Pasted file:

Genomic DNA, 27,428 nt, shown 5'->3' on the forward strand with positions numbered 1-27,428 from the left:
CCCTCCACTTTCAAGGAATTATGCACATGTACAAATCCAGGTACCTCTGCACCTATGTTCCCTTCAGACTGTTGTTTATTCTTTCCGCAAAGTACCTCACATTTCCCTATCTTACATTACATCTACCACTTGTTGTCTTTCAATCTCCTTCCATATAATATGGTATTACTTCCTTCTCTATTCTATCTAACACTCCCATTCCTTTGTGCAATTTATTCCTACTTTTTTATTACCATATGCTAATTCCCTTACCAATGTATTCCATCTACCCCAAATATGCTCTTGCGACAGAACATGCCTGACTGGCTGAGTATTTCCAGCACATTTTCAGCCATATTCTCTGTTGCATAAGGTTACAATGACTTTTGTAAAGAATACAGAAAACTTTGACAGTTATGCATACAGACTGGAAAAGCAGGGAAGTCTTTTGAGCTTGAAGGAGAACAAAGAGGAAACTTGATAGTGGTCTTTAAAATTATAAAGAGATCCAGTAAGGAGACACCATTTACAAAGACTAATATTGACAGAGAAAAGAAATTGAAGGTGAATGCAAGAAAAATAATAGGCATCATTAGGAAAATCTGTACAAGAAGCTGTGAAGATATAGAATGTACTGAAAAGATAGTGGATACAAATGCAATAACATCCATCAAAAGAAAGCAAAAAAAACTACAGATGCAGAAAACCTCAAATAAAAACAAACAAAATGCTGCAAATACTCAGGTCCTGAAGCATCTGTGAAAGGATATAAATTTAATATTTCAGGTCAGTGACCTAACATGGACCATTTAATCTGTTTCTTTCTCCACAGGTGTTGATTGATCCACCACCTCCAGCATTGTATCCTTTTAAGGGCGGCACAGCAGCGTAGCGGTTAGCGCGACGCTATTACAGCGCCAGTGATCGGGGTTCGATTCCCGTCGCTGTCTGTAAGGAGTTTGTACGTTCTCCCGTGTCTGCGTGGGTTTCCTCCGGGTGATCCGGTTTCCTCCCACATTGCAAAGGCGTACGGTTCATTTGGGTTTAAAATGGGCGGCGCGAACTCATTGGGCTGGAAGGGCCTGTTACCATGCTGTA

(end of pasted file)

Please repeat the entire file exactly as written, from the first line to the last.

Genomic DNA, 27,428 nt, shown 5'->3' on the forward strand with positions numbered 1-27,428 from the left:
CCCTCCACTTTCAAGGAATTATGCACATGTACAAATCCAGGTACCTCTGCACCTATGTTCCCTTCAGACTGTTGTTTATTCTTTCCGCAAAGTACCTCACATTTCCCTATCTTACATTACATCTACCACTTGTTGTCTTTCAATCTCCTTCCATATAATATGGTATTACTTCCTTCTCTATTCTATCTAACACTCCCATTCCTTTGTGCAATTTATTCCTACTTTTTTATTACCATATGCTAATTCCCTTACCAATGTATTCCATCTACCCCAAATATGCTCTTGCGACAGAACATGCCTGACTGGCTGAGTATTTCCAGCACATTTTCAGCCATATTCTCTGTTGCATAAGGTTACAATGACTTTTGTAAAGAATACAGAAAACTTTGACAGTTATGCATACAGACTGGAAAAGCAGGGAAGTCTTTTGAGCTTGAAGGAGAACAAAGAGGAAACTTGATAGTGGTCTTTAAAATTATAAAGAGATCCAGTAAGGAGACACCATTTACAAAGACTAATATTGACAGAGAAAAGAAATTGAAGGTGAATGCAAGAAAAATAATAGGCATCATTAGGAAAATCTGTACAAGAAGCTGTGAAGATATAGAATGTACTGAAAAGATAGTGGATACAAATGCAATAACATCCATCAAAAGAAAGCAAAAAAAACTACAGATGCAGAAAACCTCAAATAAAAACAAACAAAATGCTGCAAATACTCAGGTCCTGAAGCATCTGTGAAAGGATATAAATTTAATATTTCAGGTCAGTGACCTAACATGGACCATTTAATCTGTTTCTTTCTCCACAGGTGTTGATTGATCCACCACCTCCAGCATTGTATCCTTTTAAGGGCGGCACAGCAGCGTAGCGGTTAGCGCGACGCTATTACAGCGCCAGTGATCGGGGTTCGATTCCCGTCGCTGTCTGTAAGGAGTTTGTACGTTCTCCCGTGTCTGCGTGGGTTTCCTCCGGGTGATCCGGTTTCCTCCCACATTGCAAAGGCGTACGGTTCATTTGGGTTTAAAATGGGCGGCGCGAACTCATTGGGCTGGAAGGGCCTGTTACCATGCTGTA